• Planning, directing, or coordinating activities undertaken by supervisors or other employer representatives, including meetings and interactions with employees.
  • Providing material or communications for dissemination to employees.
  • Conducting a union avoidance seminar for supervisors or other employer representatives.
  • Developing or implementing personnel policies, practices, or actions for the employer.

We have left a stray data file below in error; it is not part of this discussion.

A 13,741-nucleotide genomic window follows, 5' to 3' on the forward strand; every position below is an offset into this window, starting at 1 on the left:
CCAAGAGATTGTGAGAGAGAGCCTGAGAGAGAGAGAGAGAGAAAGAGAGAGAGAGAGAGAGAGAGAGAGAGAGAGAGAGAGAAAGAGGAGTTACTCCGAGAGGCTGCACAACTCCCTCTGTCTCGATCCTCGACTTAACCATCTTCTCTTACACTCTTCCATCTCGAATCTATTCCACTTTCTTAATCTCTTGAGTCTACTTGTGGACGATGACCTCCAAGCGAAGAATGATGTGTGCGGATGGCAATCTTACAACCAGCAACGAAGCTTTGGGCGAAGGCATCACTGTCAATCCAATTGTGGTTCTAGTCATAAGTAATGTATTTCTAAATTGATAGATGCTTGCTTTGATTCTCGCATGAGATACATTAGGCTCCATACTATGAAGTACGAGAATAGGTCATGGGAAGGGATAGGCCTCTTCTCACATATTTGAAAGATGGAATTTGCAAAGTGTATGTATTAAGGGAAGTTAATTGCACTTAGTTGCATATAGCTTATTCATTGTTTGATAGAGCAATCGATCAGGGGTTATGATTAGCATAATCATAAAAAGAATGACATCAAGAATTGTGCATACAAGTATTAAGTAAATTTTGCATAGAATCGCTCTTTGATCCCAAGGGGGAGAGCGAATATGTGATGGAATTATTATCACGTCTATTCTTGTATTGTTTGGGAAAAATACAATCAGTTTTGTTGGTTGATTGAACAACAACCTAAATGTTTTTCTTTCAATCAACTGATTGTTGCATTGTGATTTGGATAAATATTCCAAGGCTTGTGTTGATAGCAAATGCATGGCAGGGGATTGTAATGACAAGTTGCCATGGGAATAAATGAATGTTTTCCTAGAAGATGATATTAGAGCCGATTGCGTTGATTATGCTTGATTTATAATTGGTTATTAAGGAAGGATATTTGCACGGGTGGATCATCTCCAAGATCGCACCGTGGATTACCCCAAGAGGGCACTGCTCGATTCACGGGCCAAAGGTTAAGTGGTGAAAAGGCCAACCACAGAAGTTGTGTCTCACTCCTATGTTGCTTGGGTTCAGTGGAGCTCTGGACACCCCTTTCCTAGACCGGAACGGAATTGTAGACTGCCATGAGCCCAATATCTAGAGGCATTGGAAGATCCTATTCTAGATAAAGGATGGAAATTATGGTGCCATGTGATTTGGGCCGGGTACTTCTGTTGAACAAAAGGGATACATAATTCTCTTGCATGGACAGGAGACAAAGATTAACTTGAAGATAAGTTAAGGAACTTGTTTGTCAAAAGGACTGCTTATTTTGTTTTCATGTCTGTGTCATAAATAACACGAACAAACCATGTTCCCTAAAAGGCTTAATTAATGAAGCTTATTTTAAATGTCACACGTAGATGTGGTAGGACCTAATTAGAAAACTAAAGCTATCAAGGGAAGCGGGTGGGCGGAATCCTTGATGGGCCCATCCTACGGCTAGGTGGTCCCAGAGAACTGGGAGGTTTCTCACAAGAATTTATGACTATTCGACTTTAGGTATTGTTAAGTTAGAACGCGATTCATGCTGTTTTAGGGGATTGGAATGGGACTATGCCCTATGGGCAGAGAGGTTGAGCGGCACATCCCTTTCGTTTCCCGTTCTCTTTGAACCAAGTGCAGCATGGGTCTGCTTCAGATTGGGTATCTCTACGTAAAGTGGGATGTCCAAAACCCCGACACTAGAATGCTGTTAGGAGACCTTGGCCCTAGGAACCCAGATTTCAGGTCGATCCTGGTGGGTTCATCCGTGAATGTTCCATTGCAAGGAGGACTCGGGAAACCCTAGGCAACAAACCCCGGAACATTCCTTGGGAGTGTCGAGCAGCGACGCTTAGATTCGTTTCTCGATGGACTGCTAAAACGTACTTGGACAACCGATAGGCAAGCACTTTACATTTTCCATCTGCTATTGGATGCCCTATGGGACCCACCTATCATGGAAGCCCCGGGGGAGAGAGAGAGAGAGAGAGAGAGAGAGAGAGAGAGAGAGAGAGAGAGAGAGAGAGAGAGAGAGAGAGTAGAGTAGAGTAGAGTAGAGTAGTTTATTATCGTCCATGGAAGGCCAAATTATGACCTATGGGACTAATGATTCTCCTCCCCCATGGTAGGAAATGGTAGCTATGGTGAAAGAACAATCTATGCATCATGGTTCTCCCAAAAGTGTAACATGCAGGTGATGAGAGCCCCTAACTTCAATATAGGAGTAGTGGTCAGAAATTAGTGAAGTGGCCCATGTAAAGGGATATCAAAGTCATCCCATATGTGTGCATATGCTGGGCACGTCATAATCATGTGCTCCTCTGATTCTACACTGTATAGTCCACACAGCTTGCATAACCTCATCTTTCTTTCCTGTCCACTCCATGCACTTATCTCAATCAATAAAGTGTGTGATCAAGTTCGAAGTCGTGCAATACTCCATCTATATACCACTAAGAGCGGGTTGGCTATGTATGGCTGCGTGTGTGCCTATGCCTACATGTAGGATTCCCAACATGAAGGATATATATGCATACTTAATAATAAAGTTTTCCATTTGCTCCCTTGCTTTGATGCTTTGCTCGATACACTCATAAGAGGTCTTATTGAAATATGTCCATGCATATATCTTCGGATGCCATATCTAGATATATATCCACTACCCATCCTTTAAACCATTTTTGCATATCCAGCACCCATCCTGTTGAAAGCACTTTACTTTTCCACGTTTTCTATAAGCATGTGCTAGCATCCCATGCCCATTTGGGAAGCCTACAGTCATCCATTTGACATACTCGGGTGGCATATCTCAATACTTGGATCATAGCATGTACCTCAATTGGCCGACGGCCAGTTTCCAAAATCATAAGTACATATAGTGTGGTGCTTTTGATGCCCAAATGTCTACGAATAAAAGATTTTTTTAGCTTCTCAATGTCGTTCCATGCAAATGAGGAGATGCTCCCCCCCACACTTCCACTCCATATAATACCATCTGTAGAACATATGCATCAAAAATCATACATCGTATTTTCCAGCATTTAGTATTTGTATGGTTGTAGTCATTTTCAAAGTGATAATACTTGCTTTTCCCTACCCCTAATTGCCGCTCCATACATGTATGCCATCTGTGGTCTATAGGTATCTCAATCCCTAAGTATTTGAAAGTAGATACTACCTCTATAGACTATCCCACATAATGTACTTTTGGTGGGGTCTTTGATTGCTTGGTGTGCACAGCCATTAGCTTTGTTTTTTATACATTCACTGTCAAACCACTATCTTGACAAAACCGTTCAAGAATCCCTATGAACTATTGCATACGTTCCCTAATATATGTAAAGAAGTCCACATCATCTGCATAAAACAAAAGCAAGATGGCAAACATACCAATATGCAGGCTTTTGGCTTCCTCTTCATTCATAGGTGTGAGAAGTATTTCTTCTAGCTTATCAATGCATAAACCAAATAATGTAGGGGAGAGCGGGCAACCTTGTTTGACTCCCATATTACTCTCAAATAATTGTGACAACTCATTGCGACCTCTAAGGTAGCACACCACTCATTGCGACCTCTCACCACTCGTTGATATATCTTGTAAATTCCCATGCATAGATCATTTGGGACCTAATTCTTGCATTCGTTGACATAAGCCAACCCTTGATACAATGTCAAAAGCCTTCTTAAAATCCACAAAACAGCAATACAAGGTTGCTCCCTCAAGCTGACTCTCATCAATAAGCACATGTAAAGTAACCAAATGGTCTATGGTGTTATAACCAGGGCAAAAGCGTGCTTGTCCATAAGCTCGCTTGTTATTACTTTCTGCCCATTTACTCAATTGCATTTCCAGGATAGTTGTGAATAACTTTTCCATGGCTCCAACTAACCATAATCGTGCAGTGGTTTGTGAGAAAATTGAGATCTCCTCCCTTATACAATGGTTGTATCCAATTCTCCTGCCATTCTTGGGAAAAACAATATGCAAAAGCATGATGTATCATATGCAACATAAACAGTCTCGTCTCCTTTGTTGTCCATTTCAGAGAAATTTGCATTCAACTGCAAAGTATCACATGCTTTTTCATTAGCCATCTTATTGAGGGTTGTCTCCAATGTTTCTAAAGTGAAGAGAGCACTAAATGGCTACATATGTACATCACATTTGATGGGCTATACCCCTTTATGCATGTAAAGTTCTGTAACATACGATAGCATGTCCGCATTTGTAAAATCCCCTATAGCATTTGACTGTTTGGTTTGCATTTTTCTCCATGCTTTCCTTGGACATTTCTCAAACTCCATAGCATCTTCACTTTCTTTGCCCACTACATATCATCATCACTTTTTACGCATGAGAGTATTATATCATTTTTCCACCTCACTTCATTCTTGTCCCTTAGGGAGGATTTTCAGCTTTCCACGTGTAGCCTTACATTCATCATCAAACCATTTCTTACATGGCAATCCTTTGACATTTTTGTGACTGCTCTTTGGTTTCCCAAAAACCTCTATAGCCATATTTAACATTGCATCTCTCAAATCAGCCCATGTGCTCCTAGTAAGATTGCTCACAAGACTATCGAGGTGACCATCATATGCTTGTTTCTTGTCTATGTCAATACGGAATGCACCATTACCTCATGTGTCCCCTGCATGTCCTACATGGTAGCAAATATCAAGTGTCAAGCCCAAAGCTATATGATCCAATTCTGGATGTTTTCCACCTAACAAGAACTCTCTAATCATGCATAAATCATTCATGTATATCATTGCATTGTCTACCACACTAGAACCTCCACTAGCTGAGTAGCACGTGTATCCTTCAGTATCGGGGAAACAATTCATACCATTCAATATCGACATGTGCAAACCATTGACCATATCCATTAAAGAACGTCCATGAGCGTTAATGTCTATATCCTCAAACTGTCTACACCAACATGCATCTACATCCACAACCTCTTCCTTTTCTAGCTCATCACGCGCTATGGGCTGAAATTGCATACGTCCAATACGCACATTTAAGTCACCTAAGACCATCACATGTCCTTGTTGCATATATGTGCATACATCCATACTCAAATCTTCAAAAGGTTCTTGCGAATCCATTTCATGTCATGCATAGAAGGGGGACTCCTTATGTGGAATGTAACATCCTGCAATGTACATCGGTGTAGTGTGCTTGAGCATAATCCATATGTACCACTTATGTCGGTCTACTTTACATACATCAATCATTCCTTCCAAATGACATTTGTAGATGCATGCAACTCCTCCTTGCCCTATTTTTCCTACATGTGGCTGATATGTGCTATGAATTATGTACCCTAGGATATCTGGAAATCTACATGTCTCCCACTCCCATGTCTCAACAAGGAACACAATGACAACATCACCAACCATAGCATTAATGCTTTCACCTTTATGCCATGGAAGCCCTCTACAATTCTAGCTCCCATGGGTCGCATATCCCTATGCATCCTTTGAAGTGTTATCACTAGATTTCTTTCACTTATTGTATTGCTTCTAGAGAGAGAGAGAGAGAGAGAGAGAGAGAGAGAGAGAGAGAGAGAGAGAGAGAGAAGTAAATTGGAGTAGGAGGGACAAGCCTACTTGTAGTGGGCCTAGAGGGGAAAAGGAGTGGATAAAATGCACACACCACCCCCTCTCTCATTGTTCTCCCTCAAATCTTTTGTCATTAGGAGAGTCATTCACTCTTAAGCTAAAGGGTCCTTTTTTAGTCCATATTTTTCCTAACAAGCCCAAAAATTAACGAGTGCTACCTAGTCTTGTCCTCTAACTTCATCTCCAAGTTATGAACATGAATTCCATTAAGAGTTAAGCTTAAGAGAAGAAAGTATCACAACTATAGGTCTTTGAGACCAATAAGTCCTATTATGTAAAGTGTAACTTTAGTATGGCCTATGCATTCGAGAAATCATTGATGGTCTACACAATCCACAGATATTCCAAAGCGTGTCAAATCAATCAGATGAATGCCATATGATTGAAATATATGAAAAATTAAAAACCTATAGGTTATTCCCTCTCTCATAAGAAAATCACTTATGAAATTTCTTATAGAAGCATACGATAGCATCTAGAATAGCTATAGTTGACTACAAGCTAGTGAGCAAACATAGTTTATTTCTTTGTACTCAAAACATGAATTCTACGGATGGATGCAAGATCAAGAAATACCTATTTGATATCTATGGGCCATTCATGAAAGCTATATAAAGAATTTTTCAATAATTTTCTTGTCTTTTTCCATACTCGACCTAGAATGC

Exempt “advice” activities which do not trigger the reporting requirement are now limited to what the OLMS called “those activities that meet the plain meaning of the term”: an oral or written recommendation regarding a decision or course of conduct. Old interpretation. The OLMS noted that under the prior interpretation of Section 203, persuader agreements did not need to be reported if the consultant had no direct contact with employees and limited his or her activity to providing the employer with materials that the employer had the right to accept or reject. The earlier interpretation of “advice” purportedly resulted in significant underreporting of persuader agreements because it essentially limited reporting to agreements that involved only direct persuader activities, not indirect activities. Closing the loophole. The Labor Department also cited what it called a “longstanding loophole” that permitted employers to hire consultants who would create materials, strategies, and policies for organizing campaigns—even scripting managers’ communications with employees—without disclosing anything, so long as the consultant did not directly contact employees. The final rule closes that loophole to align the regulation with the statute, according to the DOL. Under that the same statute, the DOL pointed out, unions already are required to make comprehensive public reports on their expenditures, including expenditures on union-organizing campaigns. What does the final rule achieve? The Labor Department laid out what it believes the final rule achieves, explaining that “full disclosure of both direct and indirect persuader activities protects employee rights to organize and bargain collectively and promotes peaceful and stable labor-management relations.” The new requirements will provide workers with “essential information about the underlying source of the views, materials, and policies directed at them and designed to influence how they exercise their rights to union representation and collective bargaining,” according to the DOL. What are the experts saying? To understand more about the final rule and its implications for both employees and employers, Employment Law Daily reached out to a team of experts. Employees need to know. Paul Secunda, labor law professor at Marquette University Law School, weighed in with a view toward the final rule as it relates to workers facing a decision about whether to vote for union representation: “The DOL union persuader rule is a necessary regulatory disclosure so that employees considering joining a union can understand their employer’s true motivations in union organizing campaigns. Employees about to decide whether to vote for unionization should understand that messages provided to them about the disadvantages of unions by their supervisors and bosses are being scripted by highly paid, anti-union consultants. Of course, employers are entitled to share their views about unionization with their employees in a non-coercive manner, and this new rule will also not interfere with the underlying legal advice that employers receive from their labor attorneys regarding such union campaigns, but employees have the right to know how their employer is pursuing its anti-union agenda and how much it is costing them.” Historic definition altered and expanded. “The DOL altered the historic definition of ‘advice’ and expanded its definition to now include indirect activities that may be used to persuade employees to oppose union organizing,” according to Sherman & Howard attorney W. V. Bernie Siebert, also a member of the Employment Law Daily Advisory Board. “Previously, only engaging in direct contact with employees in an organizing campaign had to be reported. Now such things as the drafting of materials, providing advice and counsel, and any other activities remotely designed to persuade employees in the absence of contact with employees will need to be reported, including supervisor training.” Problem for lawyers? According to Siebert, the final rule’s reporting requirements will infringe on lawyers’ duty of confidentiality and the attorney-client privilege. “Lawyers who assist in drafting speeches and answers to employee questions in an effort to insure compliance with applicable law will have to file a report detailing, among other things, the name of the client, the agreement as to fees, the tasks performed for the client, and the total fees received. The new rule was opposed by nearly every employer organization and even the American Bar Association.” Attorney Chris Bourgeacq (The Chris Bourgeacq Law Firm, PC), also a member of the Employment Law Daily Advisory Board, similarly saw a potential problem for lawyers. “The DOL pays lip service to observing and protecting attorney-client privilege, but the new rule presents a clear and substantial threat to the privilege,” Bourgeacq said. “The DOL explains for example that if an attorney engages in providing mixed legal advice and ‘persuader’ activities, the entire agreement between the attorney and client would have to be reported and included in a filing. No attorney or client wants detailed attorney-client billing records subject to request and review by the union, or to see that information posted on social media with misleading comments from union organizers.” DOL’s motivation questionable. Siebert also appeared to question the Labor Department’s motivation in revising the persuader rule. He pointing to this language in the DOL’s report on the final rule: “In the context of an employer’s reliance on a third party to assist it on matters of central importance, it is possible that an employee may weigh differently any message characterizing the union as a third party.” Presumably seeing a tilt toward unions, Siebert said: “It is reassuring to know that the DOL is only seeking a more accurate interpretation of ‘advice.’” Bourgeacq likewise questioned the impetus for the changes wrought in the final rule: “Under the rubric of providing ‘transparency’ to employees confronted with a union organizing drive, the DOL’s rule changes are nothing short of a full-scaled attempt to chill employers’ rights to counter tactics from unions seeking to infiltrate and organize their employee workforce.” Too much open to interpretation. According to Bourgeacq, the final rule is “problematic on several fronts and will likely be pared down through inevitable court challenges.” For starters, he suggested that the term “persuader activities” leaves too much open to interpretation. “Although the rule clearly is directed primarily to organizing activities, the DOL repeatedly notes the rule encompasses ‘collective bargaining’ too,” he observed. “Under the NLRA, collective bargaining encompasses substantially more than just organizing and contract negotiation and includes myriad activities dealing with the union after a CBA is in place—e.g., side agreements, grievances, information requests. Will attorneys have to report activities related to collective bargaining in those contexts?” Indirect persuader activities. In addition, Bourgeacq suggested that the Labor Department “has enlarged the scope of ‘indirect’ persuader activities well beyond any previous meanings.” He queried whether drafting an employee handbook with the following provisions, all of which could indirectly implicate organizing and collective bargaining, requires reporting under LM-10 and LM-20: solicitation/distribution; Internet usage; discipline policies; business codes of conduct; dress codes; and confidentiality provisions. “All of these topics, and certainly others as well, are serious matters with even more serious consequences,” Bourgeacq said. “The vague and ambiguous contours of the new rule unfortunately leave too many activities open to debate as to whether they are covered or not covered, reportable or nonreportable.” Hobson’s Choice for employers. Bourgeacq also stressed that noncompliance with reporting obligations under the LMDRA carries potential civil and criminal penalties, including fines and imprisonment. “The many ambiguities in the new rule could leave employers, their attorneys, and labor consultants guessing at their peril. Err on the side of not reporting, and you may break the law. Err on the side of reporting, and you could violate attorney-client privilege. In its ‘solution’ in search of a problem, the DOL thus has created a Hobson’s Choice for employers and even more so for attorneys representing management in labor relations.” Effective date. The final rule is effective April 25; the proposed changes will be applicable to arrangements, agreements, and payments made on or after July 1, 2016.